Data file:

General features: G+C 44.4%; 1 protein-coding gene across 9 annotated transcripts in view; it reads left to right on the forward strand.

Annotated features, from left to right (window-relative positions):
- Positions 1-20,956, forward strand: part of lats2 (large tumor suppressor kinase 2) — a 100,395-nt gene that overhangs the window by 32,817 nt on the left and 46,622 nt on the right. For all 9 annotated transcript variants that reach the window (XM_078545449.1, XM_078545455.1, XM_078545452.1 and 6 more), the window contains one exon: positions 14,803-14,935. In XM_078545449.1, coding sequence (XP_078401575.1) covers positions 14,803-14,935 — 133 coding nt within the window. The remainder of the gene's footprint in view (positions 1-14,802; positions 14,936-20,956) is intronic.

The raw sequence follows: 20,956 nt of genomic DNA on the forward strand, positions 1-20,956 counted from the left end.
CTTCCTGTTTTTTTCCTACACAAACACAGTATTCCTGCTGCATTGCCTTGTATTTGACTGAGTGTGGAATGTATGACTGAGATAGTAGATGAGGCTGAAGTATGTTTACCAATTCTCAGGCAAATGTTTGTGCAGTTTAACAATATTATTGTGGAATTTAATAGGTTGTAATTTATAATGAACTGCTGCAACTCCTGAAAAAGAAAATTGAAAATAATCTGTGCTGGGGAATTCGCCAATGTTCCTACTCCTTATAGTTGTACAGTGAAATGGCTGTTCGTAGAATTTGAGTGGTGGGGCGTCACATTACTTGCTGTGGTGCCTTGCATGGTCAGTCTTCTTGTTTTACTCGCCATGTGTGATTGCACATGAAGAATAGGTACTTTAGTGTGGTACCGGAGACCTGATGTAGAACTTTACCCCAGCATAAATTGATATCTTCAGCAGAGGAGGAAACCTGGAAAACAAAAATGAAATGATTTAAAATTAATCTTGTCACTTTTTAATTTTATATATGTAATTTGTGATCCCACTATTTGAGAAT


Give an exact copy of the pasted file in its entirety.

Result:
General features: G+C 44.4%; 1 protein-coding gene across 9 annotated transcripts in view; it reads left to right on the forward strand.

Annotated features, from left to right (window-relative positions):
- Positions 1-20,956, forward strand: part of lats2 (large tumor suppressor kinase 2) — a 100,395-nt gene that overhangs the window by 32,817 nt on the left and 46,622 nt on the right. For all 9 annotated transcript variants that reach the window (XM_078545449.1, XM_078545455.1, XM_078545452.1 and 6 more), the window contains one exon: positions 14,803-14,935. In XM_078545449.1, coding sequence (XP_078401575.1) covers positions 14,803-14,935 — 133 coding nt within the window. The remainder of the gene's footprint in view (positions 1-14,802; positions 14,936-20,956) is intronic.

The raw sequence follows: 20,956 nt of genomic DNA on the forward strand, positions 1-20,956 counted from the left end.
CTTCCTGTTTTTTTCCTACACAAACACAGTATTCCTGCTGCATTGCCTTGTATTTGACTGAGTGTGGAATGTATGACTGAGATAGTAGATGAGGCTGAAGTATGTTTACCAATTCTCAGGCAAATGTTTGTGCAGTTTAACAATATTATTGTGGAATTTAATAGGTTGTAATTTATAATGAACTGCTGCAACTCCTGAAAAAGAAAATTGAAAATAATCTGTGCTGGGGAATTCGCCAATGTTCCTACTCCTTATAGTTGTACAGTGAAATGGCTGTTCGTAGAATTTGAGTGGTGGGGCGTCACATTACTTGCTGTGGTGCCTTGCATGGTCAGTCTTCTTGTTTTACTCGCCATGTGTGATTGCACATGAAGAATAGGTACTTTAGTGTGGTACCGGAGACCTGATGTAGAACTTTACCCCAGCATAAATTGATATCTTCAGCAGAGGAGGAAACCTGGAAAACAAAAATGAAATGATTTAAAATTAATCTTGTCACTTTTTAATTTTATATATGTAATTTGTGATCCCACTATTTGAGAAT